The Court further muddied these waters by ending with the disclaimer that “[t]his opinion and its holding are confined to those lawful marriages,” i.e., the same-sex marriages that have already been recognized and licensed in 12 states. In other words, the Court isn’t yet ready to take on the question of whether the states can constitutionally lock gay couples out of the institution of legal marriage. Yet it’s hard to see how the Court’s substantive arguments for marriage equality wouldn’t also logically apply to the states. (This is especially the case since the Equal Protection Clause of the Fourteenth Amendment refers on its face to the states exclusively, and has only been "reverse incorporated" to apply to the federal government since 1954.)

In Windsor, the Supreme Court appears to have bent over backwards to avoid biting off more than it thinks it can chew politically. Justice Kennedy probably realizes that requiring all 51 sovereign American governments to recognize same-sex marriages at one swoop would probably ignite a political firestorm and energize opponents of marriage equality across the nation. So he narrowly tailored this opinion to the specific case at hand, leaving the question of state discrimination against gay couples for later. Unfortunately, in the process, Justice Kennedy has engaged in disingenuous hairsplitting, employing reasoning that — if given persuasive value — will probably compel the Court to require the states to recognize gay marriages a few years hence anyway. Surely same-sex couples in gay-unfriendly states will waste little time filing challenges to state marriage laws before long. Such cases will arrive on the Supreme Court’s docket within the next few years. Justice Kennedy et. al. have only delayed the inevitable, putting off the day when the Court will have to confront the marriage equality question head-on, with no procedural escape hatch (such as the one the Court used to duck the issues in the Proposition 8 case). In the meantime, the Windsor majority has only confused the issue — and given the Court’s most acerbic wordsmith, Justice Antonin Scalia, a juicy target for well-deserved ridicule.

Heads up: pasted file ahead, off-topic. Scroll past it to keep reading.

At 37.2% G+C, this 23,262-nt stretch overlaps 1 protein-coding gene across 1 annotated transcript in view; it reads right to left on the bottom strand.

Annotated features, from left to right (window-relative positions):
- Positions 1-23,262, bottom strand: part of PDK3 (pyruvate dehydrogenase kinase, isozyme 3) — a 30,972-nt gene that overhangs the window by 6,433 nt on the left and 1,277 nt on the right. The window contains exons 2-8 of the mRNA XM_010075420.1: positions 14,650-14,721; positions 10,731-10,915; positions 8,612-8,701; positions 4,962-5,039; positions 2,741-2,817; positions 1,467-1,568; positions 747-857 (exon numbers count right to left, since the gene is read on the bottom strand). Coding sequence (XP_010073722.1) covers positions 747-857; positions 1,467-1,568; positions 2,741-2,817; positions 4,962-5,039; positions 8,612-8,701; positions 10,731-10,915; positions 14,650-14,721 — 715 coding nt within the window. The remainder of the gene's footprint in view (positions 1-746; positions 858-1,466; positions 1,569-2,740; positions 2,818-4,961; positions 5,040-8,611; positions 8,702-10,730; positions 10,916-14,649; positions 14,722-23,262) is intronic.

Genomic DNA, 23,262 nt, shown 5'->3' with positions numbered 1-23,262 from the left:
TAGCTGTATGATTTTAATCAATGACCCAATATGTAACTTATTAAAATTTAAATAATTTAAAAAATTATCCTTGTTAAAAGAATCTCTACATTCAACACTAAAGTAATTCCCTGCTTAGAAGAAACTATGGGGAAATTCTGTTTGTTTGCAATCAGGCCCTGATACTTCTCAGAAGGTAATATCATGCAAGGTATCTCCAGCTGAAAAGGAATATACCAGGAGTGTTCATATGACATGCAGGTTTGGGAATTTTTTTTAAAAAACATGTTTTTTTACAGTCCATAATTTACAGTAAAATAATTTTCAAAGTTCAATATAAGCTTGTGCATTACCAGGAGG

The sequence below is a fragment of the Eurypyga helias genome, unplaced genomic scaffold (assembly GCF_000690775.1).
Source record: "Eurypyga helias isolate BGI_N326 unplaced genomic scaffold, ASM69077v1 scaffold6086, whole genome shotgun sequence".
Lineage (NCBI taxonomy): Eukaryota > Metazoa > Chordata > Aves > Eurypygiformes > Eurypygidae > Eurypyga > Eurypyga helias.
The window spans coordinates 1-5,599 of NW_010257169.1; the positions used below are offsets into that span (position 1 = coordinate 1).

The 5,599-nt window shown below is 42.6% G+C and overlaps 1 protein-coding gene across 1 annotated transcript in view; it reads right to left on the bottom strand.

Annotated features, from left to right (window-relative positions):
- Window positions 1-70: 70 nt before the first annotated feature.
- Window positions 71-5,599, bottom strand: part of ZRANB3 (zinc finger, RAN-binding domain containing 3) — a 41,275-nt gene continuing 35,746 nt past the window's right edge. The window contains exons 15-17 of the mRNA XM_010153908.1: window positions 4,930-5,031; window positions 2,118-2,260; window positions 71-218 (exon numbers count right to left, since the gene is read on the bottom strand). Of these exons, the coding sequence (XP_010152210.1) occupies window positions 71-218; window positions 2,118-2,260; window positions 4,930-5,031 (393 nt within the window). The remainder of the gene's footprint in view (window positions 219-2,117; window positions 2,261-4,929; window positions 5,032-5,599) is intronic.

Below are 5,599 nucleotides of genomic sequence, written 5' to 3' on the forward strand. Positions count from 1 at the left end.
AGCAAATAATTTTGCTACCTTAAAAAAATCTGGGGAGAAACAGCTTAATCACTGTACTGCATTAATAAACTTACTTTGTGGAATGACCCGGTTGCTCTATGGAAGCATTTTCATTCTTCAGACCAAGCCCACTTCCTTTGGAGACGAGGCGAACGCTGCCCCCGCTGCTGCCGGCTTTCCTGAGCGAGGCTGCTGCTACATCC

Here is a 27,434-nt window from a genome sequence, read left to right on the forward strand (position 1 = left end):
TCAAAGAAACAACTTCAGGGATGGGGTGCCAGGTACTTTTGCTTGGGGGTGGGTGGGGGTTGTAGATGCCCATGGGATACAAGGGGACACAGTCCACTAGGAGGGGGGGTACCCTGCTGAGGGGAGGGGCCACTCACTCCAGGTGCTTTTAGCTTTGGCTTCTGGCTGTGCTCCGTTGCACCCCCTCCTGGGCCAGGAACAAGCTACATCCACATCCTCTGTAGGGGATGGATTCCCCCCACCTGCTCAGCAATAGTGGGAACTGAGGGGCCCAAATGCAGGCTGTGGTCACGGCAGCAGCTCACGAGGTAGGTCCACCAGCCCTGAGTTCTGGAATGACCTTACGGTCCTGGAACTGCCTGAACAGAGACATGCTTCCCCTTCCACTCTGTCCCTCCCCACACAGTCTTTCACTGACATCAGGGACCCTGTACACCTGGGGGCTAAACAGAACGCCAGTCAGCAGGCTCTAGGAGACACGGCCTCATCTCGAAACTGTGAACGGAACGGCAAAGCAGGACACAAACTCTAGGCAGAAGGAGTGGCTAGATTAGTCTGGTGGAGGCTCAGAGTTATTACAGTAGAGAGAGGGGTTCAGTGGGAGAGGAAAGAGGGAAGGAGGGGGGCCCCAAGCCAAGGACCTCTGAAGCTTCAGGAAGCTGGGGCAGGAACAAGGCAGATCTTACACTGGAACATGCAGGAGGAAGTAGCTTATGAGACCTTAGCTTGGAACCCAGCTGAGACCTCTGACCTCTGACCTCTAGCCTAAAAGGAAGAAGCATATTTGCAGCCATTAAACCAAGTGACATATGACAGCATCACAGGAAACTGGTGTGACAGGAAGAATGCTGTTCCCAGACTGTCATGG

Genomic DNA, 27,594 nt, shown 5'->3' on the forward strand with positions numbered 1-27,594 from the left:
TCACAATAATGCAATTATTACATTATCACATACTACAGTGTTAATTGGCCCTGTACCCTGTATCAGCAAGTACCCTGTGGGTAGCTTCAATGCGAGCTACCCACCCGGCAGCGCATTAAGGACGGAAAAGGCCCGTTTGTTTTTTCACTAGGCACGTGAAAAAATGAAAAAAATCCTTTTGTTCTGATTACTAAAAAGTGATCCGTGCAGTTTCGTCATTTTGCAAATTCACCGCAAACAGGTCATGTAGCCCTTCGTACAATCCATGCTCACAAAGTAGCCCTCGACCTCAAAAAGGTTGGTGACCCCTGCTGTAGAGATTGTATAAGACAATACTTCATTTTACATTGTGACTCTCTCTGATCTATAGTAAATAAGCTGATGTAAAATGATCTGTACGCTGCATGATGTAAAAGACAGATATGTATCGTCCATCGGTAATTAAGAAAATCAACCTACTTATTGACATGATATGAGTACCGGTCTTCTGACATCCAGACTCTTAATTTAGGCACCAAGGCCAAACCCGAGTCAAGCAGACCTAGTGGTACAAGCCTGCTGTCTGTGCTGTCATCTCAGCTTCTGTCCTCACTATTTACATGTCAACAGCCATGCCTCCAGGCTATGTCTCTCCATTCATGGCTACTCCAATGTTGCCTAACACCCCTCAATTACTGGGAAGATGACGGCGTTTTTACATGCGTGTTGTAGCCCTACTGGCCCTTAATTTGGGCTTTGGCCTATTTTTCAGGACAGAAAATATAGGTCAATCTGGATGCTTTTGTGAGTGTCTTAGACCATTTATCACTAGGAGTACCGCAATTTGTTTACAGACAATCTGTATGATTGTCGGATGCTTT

This looks like another case of the Supreme Court — or the author of the majority opinion in a hotly disputed case, anyway — trying to split the proverbial baby. On the one hand, Justice Kennedy has sought to do what he believes (and what I agree) to be the right thing: requiring American governments to treat straight and gay Americans equally. On the other hand, he has striven to safeguard the Supreme Court’s reputation in the public’s eye by trying to avoid exacerbating a divisive national controversy. When the Court takes this tack, the outcomes usually aren’t very pretty, at least in terms of the persuasiveness and logic of the resulting rulings (see NFIB v. Sebelius).

The Supreme Court should abandon its misguided efforts to preserve its own institutional legitimacy and avoid political backlash. It is not the job of unelected judges to defuse political bombs or to bind up the nation’s wounds; we have politicians, activists, spiritual leaders and other inspirational public figures for that. The Court should simply do what it does best: Say what the law is, apply it, and let the political chips fall where they may.